A recent study from Positive Technologies found that 84% of companies have high risk vulnerabilities that are accessible on the network perimeter. The results are based on their network perimeter scan of selected corporate information systems, where they scanned 3,514 hosts, including network devices, servers, and workstations.
The research scanned for vulnerabilities at companies including ones from finance, manufacturing, IT retail, government, telecommunications, and advertising. While the percentage of companies with vulnerabilities is surprisingly high, even more surprising is that almost half (47%) of the vulnerabilities were easily addressed with existing and available patches and updates.
Separately, 58% of companies had hosts with a high risk vulnerability, exploitable with a publicly available toolkit (meaning that they are exploitable by cyber criminals without programming skills). And while you might think companies did not patch these vulnerabilities because they were new and recently announced updates, the research also found the oldest vulnerability dated back 16 years. In addition, the scans found software at 42% of companies that had reached end-of-life and were no longer receiving security updates by their manufacturer.
If you’re thinking at this point, the best practice would be for organizations to update their software, you’d be correct. In fact, most experts recommend this as the fastest and easiest course of action to remove risk from vulnerabilities in production. Unfortunately while this sounds good in theory, we can see from this report, that it’s a lot harder to implement in practice.
With the increase in cyber attacks and the advanced nature of these threats, including those that attack web applications, organizations may need to re-evaluate their approach to protecting applications that are likely to have vulnerabilities that can be exploited. While many organizations already have system and network based security, it’s important to remember to have a security framework that offers a defense-in-depth architecture. Maybe it’s time to take a hint from the recent finalization of the National Institute of Standards and Technology (NIST)’s SP800-53 that was just released on September 23, 2020. The new security and privacy framework standard now requires Runtime Application Self-Protection (RASP) as an added layer of security in the framework.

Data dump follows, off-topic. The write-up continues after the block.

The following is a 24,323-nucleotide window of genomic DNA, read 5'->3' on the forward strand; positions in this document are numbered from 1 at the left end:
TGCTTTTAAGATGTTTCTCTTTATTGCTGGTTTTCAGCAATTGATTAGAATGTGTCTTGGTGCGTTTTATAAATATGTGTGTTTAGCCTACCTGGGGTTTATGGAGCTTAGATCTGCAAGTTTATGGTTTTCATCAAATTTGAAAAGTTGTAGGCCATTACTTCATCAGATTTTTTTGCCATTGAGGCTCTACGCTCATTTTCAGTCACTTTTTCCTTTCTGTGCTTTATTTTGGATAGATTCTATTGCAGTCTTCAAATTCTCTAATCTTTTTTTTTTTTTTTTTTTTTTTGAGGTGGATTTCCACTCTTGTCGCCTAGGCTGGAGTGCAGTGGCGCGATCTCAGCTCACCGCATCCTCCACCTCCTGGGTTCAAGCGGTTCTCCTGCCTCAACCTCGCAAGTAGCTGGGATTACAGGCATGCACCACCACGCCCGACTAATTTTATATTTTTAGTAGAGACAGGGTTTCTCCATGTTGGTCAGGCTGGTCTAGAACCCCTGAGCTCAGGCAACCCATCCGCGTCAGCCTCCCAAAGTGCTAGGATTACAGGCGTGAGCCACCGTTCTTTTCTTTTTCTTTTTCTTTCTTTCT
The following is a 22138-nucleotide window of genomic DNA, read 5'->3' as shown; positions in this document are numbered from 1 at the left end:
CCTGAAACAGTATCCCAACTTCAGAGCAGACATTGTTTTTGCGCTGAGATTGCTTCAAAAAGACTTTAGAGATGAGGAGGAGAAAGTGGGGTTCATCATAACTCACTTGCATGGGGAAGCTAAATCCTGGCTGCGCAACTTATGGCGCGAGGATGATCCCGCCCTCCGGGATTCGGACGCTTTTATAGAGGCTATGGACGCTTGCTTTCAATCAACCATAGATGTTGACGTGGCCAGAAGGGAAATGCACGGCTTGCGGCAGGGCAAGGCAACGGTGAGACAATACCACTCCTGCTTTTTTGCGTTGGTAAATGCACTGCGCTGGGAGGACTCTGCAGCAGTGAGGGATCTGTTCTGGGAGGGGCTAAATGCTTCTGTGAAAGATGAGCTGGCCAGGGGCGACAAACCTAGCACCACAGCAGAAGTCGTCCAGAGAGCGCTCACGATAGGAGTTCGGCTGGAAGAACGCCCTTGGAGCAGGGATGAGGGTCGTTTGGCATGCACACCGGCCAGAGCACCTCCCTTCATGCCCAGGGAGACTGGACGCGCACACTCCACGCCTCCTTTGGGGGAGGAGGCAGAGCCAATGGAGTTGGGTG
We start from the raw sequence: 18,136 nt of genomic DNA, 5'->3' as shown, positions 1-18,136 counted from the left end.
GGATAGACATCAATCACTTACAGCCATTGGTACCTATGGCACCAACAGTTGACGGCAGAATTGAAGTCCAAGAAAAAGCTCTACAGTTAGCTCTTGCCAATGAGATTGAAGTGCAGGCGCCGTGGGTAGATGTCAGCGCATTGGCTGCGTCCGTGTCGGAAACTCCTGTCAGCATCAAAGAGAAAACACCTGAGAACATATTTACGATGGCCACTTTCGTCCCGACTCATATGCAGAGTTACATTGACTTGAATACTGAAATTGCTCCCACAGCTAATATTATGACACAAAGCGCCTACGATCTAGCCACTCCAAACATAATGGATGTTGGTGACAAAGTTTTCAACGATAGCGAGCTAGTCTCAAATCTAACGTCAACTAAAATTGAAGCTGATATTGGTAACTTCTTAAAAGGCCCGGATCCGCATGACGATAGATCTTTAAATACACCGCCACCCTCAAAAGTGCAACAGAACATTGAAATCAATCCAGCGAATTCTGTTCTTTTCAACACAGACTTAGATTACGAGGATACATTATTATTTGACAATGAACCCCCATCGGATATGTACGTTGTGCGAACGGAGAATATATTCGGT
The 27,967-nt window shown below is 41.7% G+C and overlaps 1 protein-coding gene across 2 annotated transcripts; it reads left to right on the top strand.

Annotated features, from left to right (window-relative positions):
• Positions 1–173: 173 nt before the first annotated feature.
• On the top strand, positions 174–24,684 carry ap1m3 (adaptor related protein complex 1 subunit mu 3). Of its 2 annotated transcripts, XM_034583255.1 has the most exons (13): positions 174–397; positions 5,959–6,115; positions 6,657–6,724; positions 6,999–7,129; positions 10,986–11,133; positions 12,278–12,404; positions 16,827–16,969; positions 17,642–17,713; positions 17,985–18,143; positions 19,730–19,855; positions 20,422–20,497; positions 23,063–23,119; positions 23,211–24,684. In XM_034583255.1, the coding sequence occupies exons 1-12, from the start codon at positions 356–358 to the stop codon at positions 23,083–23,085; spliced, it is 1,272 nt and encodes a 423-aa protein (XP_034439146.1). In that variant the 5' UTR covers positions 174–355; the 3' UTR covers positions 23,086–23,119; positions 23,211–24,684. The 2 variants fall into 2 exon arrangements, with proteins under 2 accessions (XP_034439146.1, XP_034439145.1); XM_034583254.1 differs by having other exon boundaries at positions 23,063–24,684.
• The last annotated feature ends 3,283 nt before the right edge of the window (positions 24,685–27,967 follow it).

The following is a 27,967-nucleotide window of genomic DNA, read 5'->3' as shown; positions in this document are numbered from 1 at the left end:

RASP solutions like the one from K2 Cyber Security offer significant application protection, including protection of vulnerable applications, while at the same time using minimal resources and adding negligible latency to an application. K2 Security Platform uses runtime deterministic security to monitor the application and has a deep understanding of the application’s control flows, DNA and execution. By validating the application’s control flows, deterministic security is based on the application itself, rather than relying on past attacks to determine a zero day attack. Deterministic security results in the detection of sophisticated zero day attacks and also protects from application from the risks listed in the OWASP Top Ten, including XSS and SQL Injection.
K2’s Next Generation Application Workload Protection Platform addresses today’s need for runtime security in an easy to use, easy to deploy solution. K2’s unique deterministic security detects new attacks without the need to rely on past attack knowledge, is lightweight, and adds under a millisecond of latency to the running application. To aid in quick remediation of vulnerabilities, K2 also provides detailed attack telemetry including the code module and line number being in the code being attacked, while at the same time integrating with leading firewalls to do real time attacker blocking.
Change how you protect your applications, and check out K2’s web application and application workload security solution and evaluate K2’s effectiveness at detecting and protecting your organization from attacks.